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Thailand on the Edge – Again

by Joshua Kurlantzick
January 6, 2012

Thailand's PM Yingluck Shinawatra pays respect in front of a portrait of Thai King Bhumibol Adulyadej in Bangkok. Thailand's PM Yingluck Shinawatra pays respect in front of a portrait of Thai King Bhumibol Adulyadej in Bangkok (Rungroj Yongrit/Courtesy Reuters).

Having just returned from Thailand, I found that the country, which nearly succeeded in destroying itself in 2010 and early 2011, seems determined to continue trying to do so in 2012. As anyone who follows Thailand (and its independent news sites like Prachatai) knows, despite the election of the Puea Thai party there have continued to be a staggering wave of arrests for lèse-majesté (LM) in recent months. What’s notable about these arrests, as the excellent Thai commentator Pavin Chachavalpongpun notes, is that the LM attacks have moved beyond a tool to blunt and ostracize political enemies and have become a weapon by royalitsts to attack average people who have little connection, if at all, to Thai political discourse. The LM crackdown is now approaching McCarthyesqe levels of vindictiveness and outright nuttiness in the “evidence” presented to supposedly convict someone of the crime.

The most notable of these arrests, of course, was the jailing – and twenty-year sentence –of an elderly Chinese-Thai man for allegedly sending four text messages critical of the king. The accused claimed he had no knowledge of the messages, and barely knew how to work text messaging. But academics in Bangkok privately say that many more LM cases are coming, but have been kept quiet for several months as the authorities pursue the claims. A group of academics have quietly tried to convince the authorities to drop some of the cases, which include cases against young university students. Alas, thus far the authorities do not seem interested in dropping any of the cases. The mood, among many academic and liberal circles in Thailand, can only be compared to that of activists in a truly authoritarian country like Burma or Vietnam; the level of fear among Thai activists is equivalent to what I have seen in these other nations, which Thailand of course holds itself high above. But not any longer.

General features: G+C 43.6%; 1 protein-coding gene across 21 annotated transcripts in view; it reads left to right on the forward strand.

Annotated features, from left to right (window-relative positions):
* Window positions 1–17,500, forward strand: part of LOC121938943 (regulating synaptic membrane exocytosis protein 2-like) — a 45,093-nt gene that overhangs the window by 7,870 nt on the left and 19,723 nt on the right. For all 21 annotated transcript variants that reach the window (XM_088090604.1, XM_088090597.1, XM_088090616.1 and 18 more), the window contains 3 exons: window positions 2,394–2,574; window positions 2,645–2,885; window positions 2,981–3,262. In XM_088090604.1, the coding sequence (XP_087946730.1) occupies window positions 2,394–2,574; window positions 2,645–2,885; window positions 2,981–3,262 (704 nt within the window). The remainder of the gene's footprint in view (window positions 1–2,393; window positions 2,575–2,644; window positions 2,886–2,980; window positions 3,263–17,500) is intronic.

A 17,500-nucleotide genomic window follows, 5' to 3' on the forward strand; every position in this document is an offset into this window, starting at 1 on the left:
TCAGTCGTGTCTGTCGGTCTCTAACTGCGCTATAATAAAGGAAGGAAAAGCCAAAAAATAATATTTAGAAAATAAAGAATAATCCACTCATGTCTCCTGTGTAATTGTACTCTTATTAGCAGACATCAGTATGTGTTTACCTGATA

I feared for the future of Thailand in 2010. I fear even more for its future today, as the LM campaign has broadened beyond elite political battles to become a broader war for society. I also wonder why, if the royal institution in Thailand is devoted to free speech – the king memorably said that he was not above criticism – it does not use its right to pardon LM “criminals” en masse?

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